improvement in conversion rates on YouTube action campaigns (on average).
According to a Google study conducted in 2022
These data association techniques are very effective and, as part of a good attribution optimization strategy for conversions, they should be the first to be adopted. According to Google, they increase conversion rates for “Search”-type campaigns by 5%, on average, and those for “YouTube for Action”-type campaigns by 17%.
Of course, to be able to employ these techniques, you need to have established methods of primary data collection. It’s fairly common to collect some of these data during the purchase process. On the other hand, it’s not as obvious how you would obtain such information as part of other types of conversions or intermediary micro-conversions, such as a “drive-to-store” for example.
There is also another more technical option to gain additional conversion points, among other things, by prolonging the lifespan of cookies: server-side tagging.
Usually, during a classic analytics integration, the user’s computer will contact many data collection servers, as shown in this diagram:
Diagram of an integration using the Google Tag Manager client.
In an integration made from the server side, you will use a data collection server such as Google Tag Manager (GTM Server), for example.
Diagram of an integration using the Google Tag Manager server.
In this kind of use case, the GTM server will be required to execute several actions, such as:
- Receive the most “raw” request possible from the user’s navigator
- Remodel and enrich the data
- Drop a cookie from the server (these cookies have fewer lifespan restrictions)
- Communicate the full request to each service
Unlimited advanced possibilities:
Server-side tracking gives you access to many more advanced cases for companies whose marketing activities rely heavily on this operation. Here are a few advantages to this way of working:
- If you keep your pixels, you can duplicate all your conversion events through the APIs of media conversion platforms (Facebook, Google Ads, Snapchat, TikTok, Pinterest, etc.).
- You can save all the tracking errors you identify in a database (BigQuery, Firestore, Google Spreadsheet, etc.) quite easily, which will facilitate problem identification (and resolution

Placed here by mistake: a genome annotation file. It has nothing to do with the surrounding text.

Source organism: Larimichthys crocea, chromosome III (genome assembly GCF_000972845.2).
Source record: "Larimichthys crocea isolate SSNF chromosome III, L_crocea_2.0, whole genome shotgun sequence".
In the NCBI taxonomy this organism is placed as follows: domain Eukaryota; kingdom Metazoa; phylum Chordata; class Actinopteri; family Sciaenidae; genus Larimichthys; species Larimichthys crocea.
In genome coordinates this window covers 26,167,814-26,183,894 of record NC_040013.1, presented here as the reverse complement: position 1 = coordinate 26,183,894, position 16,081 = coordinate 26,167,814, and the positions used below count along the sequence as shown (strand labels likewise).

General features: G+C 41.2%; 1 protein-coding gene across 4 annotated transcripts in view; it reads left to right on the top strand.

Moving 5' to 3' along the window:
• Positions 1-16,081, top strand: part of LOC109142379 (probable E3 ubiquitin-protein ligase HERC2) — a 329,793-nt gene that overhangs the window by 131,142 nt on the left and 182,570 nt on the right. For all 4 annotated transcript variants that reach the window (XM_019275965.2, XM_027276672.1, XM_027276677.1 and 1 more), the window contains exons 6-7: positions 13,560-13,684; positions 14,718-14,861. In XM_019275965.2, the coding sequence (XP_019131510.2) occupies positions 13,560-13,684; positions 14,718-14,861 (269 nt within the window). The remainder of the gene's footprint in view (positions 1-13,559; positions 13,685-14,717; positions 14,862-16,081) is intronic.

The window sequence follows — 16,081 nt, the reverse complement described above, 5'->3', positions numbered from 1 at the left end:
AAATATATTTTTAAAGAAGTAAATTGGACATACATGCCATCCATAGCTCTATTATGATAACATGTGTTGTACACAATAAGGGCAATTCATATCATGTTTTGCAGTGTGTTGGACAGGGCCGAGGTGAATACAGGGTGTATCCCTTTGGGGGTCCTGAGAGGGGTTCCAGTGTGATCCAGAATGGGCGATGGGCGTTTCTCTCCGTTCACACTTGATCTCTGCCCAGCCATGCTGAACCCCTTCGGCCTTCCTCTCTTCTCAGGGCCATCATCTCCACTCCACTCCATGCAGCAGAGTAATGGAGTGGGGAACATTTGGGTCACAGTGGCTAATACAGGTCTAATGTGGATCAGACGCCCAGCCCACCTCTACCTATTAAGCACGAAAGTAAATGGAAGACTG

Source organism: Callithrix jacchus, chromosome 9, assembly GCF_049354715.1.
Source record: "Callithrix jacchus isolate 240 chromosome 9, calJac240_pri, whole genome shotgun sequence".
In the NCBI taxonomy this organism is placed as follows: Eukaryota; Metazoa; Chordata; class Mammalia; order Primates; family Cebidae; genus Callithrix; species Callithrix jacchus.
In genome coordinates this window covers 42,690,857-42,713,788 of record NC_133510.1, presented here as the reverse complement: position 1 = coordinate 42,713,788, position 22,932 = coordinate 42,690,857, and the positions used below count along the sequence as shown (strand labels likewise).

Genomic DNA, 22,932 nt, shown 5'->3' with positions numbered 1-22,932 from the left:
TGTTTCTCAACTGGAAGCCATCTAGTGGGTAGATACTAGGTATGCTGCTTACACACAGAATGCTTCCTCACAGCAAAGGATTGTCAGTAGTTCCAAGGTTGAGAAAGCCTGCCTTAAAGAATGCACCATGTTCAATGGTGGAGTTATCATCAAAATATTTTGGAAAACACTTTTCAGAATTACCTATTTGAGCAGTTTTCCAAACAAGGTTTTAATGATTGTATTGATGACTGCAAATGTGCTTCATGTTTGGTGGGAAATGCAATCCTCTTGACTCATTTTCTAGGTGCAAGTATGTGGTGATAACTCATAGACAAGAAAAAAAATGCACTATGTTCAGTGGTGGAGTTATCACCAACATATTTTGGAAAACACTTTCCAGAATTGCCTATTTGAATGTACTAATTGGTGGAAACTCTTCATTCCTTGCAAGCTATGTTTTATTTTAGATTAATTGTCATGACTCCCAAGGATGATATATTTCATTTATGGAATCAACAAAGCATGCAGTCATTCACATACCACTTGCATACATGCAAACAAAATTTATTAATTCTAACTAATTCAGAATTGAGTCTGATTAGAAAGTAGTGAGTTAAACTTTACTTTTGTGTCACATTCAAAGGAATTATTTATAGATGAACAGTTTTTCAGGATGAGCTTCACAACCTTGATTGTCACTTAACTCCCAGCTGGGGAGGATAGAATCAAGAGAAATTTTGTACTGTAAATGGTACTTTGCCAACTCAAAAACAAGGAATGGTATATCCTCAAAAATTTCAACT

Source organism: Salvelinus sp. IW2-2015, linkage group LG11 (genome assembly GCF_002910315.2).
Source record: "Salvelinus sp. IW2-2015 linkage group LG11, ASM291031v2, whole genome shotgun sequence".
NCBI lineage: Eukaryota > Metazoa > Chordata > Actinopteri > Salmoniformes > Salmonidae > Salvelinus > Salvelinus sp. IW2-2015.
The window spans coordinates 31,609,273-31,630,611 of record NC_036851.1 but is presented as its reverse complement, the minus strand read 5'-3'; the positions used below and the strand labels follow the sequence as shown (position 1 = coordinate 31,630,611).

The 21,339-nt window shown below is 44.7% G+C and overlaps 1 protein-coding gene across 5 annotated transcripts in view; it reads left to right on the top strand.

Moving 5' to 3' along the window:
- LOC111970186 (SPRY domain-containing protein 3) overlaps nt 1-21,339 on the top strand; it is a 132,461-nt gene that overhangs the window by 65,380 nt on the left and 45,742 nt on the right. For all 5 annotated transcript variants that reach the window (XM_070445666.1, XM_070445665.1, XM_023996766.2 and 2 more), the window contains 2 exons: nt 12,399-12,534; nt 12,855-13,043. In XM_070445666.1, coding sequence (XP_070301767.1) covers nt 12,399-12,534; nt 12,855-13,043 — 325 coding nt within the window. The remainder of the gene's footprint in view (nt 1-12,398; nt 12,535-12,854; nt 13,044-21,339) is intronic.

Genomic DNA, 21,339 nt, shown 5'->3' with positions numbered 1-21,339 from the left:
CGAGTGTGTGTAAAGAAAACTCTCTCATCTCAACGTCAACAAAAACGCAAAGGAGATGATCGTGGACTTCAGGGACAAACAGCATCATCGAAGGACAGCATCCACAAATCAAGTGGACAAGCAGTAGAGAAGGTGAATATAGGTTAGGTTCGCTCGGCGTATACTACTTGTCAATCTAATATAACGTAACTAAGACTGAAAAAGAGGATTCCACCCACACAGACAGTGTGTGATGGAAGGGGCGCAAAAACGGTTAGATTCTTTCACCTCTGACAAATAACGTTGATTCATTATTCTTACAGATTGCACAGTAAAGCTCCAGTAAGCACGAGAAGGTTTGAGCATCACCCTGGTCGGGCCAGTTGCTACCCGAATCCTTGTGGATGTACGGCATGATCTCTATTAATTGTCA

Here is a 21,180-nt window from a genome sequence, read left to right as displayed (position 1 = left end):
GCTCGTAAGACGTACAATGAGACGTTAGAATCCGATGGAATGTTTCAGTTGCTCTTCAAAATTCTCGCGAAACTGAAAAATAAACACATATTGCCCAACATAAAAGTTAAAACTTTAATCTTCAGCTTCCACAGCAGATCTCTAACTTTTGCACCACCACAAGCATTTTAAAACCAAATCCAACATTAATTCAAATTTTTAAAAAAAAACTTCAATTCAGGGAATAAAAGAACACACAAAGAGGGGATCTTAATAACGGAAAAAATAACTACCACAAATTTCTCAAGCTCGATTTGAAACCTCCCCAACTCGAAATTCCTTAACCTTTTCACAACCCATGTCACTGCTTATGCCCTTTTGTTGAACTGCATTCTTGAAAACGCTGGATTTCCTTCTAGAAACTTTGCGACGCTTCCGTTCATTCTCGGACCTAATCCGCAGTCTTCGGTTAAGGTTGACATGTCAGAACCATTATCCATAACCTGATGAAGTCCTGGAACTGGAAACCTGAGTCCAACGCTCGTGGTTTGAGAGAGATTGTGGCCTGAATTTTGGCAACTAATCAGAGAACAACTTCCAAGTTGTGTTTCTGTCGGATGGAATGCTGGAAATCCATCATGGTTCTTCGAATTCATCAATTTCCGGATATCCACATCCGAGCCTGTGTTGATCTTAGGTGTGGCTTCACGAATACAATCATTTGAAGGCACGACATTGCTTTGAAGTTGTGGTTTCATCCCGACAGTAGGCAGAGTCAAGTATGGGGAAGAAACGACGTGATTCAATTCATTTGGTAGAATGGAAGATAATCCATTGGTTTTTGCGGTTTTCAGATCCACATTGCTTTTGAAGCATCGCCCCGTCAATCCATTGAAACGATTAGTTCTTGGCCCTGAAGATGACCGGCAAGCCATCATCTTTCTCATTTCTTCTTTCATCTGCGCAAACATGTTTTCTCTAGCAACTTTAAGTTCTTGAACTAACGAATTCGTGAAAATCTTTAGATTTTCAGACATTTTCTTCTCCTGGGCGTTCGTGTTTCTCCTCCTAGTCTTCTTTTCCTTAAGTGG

- You can send email alerts for specific cases, such as following each completion of a form.
Lastly, server-side tracking is an extremely flexible system. It basically offers the possibility of contacting any other service that has an API (to send Slack notifications or emails, or to contact a database, for example).
What is the benefit?
When properly integrated, server-side tracking will provide:
- better conversion measurement, mainly when performed later (not right after a click), on another device or in another browser;
- a good technological direction, since trends indicate the market is heading increasingly towards server-side tagging (Adobe, Amplitude, etc.);
- better management of complex ecosystems.
A good game plan
If your main goal is to achieve better measurement of your campaign results to optimize media investments, your game plan should begin with the activation of improved conversions directly through client-side pixels.
This strategy requires less effort in the short term and can often be deployed very quickly. It will be even more effective if you have a good data layer and a good strategy for collecting primary data. Once you have activated the improved conversion features, you can start thinking about the next step, which is setting up server-side tracking.
Don’t forget that no matter what tactics you use to get around or overcome any obstacles, measuring attribution on the Internet is becoming an increasingly difficult operation to perform.
To meet this challenge, remember that arriving at a more holistic picture of your sources of conversions (through cause and effect analysis, for example) can give you a better perspective on your performance.
Finally, if your goal is instead to strengthen your measurement ecosystem and establish advanced techniques (anomaly detection, data enrichment, etc.) as suggested above, server-side tagging is perfectly adapted to this.
Our team has a lot of experience with guiding organizations in establishing server-side tracking projects, from simple implementations to more ambitious projects that completely transform a data collection system.
Don’t hesitate to get in touch to learn more about the advantages your company could gain from this technology.